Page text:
The mission of Afibadu is to manifest knowledge of Busumba to all people, across ethnicities. They want to remind people of their cultural heritage. Afiba Maapoe explains that, “When you know who you are you are freer in yourself.” Latifah adds that knowledge of self helps people to, “Regain their self-esteem.” Dygo adds that the goal of Afibadu is to “show people… respect, love and life the way it is supposed to be, by educating them with cultural heritage.”  The vision is to create more solidarity across ethnic and cultural divides. The family explains that when people know their past, they will know their future, and be less bothered by differences that may separate them.

Figure 3: Afibadu Organization Logo

Afibadu will manifest this idea, Busumba, through an initiative called the International Cultural Heritage Project. This project entails a series of seminars, workshops, and indoor and outdoor activities. In general, Afibadu plans to host a series of enriching programs, which will include activities such as: counseling, nature walks, herbal healing, meditation, and dream and future interpretation. These activities will help participants learn about themselves through nature, and each other.

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Figure 4 Women’s Empowerment Flyer

Dygo says that they create community programs and projects through Afibadu to give people a path to “self-reflection and confidence, which would motivate them to carry on the movement in a positive way.” The movement will progress with the participation of people interested in learning about the ancient cultural heritage of ethnic communities across the world. Afibadu seeks to show the community that by understanding who we were, we will be able to understand who we are, and create a vision of who we will be.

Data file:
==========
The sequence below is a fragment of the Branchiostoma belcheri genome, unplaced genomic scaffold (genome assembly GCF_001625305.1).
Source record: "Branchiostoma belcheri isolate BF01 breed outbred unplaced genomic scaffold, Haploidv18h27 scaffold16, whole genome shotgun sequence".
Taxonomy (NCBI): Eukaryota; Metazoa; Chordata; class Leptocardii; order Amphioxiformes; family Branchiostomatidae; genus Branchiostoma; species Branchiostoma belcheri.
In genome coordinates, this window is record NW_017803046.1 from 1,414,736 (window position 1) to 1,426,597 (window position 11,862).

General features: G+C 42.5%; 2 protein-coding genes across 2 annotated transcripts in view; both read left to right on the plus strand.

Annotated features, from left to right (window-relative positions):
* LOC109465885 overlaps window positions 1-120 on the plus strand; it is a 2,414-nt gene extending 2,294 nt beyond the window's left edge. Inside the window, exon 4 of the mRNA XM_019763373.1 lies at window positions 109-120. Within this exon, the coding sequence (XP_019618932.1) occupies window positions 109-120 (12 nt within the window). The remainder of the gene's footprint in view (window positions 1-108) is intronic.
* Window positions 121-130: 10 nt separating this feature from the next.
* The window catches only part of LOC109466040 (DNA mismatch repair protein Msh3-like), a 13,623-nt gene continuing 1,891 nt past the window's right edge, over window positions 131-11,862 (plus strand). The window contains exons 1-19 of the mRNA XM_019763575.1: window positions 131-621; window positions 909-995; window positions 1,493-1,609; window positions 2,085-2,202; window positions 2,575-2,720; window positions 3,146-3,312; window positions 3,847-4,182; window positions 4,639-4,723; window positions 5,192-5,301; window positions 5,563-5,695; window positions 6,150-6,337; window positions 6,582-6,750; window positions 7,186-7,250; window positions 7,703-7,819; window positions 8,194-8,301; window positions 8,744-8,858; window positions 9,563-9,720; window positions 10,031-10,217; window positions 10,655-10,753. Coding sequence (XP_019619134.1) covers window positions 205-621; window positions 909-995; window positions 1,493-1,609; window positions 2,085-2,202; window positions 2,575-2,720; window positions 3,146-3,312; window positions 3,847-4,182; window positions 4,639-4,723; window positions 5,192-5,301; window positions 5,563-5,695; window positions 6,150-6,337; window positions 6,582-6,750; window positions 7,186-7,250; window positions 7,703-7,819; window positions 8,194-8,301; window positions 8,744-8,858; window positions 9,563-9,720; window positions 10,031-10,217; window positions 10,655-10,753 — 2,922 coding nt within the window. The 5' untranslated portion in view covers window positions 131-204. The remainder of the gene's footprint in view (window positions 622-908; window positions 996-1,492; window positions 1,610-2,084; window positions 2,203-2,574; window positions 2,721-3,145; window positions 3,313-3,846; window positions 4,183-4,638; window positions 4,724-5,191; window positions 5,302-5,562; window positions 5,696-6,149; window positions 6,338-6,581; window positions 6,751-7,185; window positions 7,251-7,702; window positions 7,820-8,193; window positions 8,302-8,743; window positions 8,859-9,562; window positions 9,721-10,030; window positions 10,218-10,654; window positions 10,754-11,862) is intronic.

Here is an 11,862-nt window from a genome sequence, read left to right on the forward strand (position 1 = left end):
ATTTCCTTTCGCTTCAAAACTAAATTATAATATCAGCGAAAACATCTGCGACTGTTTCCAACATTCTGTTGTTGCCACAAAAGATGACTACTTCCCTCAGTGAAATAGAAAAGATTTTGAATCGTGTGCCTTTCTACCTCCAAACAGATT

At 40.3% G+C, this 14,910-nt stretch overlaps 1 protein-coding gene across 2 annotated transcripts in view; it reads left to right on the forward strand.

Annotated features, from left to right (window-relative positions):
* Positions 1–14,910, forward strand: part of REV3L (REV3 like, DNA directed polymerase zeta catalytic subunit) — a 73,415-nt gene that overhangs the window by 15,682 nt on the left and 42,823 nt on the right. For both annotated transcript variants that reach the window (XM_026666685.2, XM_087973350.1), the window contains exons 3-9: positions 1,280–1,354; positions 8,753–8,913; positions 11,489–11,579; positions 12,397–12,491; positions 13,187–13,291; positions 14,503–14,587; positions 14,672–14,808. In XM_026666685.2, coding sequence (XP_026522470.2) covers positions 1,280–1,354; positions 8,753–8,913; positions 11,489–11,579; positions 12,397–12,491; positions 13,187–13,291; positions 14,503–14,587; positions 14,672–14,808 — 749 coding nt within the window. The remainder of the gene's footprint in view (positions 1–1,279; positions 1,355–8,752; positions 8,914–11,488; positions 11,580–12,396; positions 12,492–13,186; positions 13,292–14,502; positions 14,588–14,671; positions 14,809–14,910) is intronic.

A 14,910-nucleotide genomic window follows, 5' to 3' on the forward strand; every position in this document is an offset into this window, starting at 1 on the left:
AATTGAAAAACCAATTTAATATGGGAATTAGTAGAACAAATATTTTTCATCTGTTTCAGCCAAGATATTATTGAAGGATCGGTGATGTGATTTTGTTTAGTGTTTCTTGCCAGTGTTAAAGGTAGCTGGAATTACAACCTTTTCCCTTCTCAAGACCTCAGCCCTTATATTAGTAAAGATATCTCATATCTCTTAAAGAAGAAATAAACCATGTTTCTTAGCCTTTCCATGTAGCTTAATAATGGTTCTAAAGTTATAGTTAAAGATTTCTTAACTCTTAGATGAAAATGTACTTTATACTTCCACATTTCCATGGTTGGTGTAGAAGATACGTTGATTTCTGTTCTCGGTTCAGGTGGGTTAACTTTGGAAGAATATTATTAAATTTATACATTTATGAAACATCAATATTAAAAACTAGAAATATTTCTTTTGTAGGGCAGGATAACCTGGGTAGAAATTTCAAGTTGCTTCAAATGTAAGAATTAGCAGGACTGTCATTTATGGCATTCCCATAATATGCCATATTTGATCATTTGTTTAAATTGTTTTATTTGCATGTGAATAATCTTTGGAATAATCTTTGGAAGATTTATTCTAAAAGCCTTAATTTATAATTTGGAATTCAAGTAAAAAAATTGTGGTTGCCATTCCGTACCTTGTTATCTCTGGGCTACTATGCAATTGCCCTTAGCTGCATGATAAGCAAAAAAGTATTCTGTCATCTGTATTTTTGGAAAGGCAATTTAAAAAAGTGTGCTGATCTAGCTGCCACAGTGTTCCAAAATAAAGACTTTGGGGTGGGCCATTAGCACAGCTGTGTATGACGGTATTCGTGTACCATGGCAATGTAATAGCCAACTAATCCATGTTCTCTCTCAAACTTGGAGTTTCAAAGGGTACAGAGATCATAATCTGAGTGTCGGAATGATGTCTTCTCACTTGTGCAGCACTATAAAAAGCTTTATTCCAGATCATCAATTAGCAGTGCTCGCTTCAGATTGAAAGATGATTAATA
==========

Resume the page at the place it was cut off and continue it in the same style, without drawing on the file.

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Figure 5: Seminars and classes

Ms. Maapoe, Dygo, and Afida, are honored to be doing this work in Wilmington, and look forward to connecting and collaborating with organizations throughout Delaware. They welcome anyone who is interested in learning about cultures or sharing their specialized knowledge about a particular culture. They are looking for people that are specifically interested in learning and teaching Busumba.  In addition, they need editors, publishers, to help them publish and launch the book series.

Afibadu would be highly appreciative of contributions of resources such as physical space for events, partnerships, volunteers, and money to support them in fulfilling their mission. Also, contributions in the form of cultural artifacts such as souvenirs, instruments, paintings, carvings, and fabrics, are welcome. Finally, Afiba Maapoe and her family are still learning about Delaware, and would be honored by invitations to events that would help them help them learn about the various cultural groups who live here.

Afibadu has an honorable and truly humanitarian vision which is sure to grow. They are hosting a series of cultural seminars this May! If anyone is interested in contacting them to learn more, they can be found through various social media:

Facebook afibadu: www.facebook.com/afibadu

Facebook busumba: https://www.facebook.com/Busumba-511948928985265/

Instagram: @afibadu

Email: afibadu@gmail.com

Meetup: http://www.meetup.com/Afibadu-International-Cultural-Heritage-Meetups/

Figure 6: Seminar Flyer

Surinamese family shows Wilmington the powerful potential of cultural Understanding through Afibadu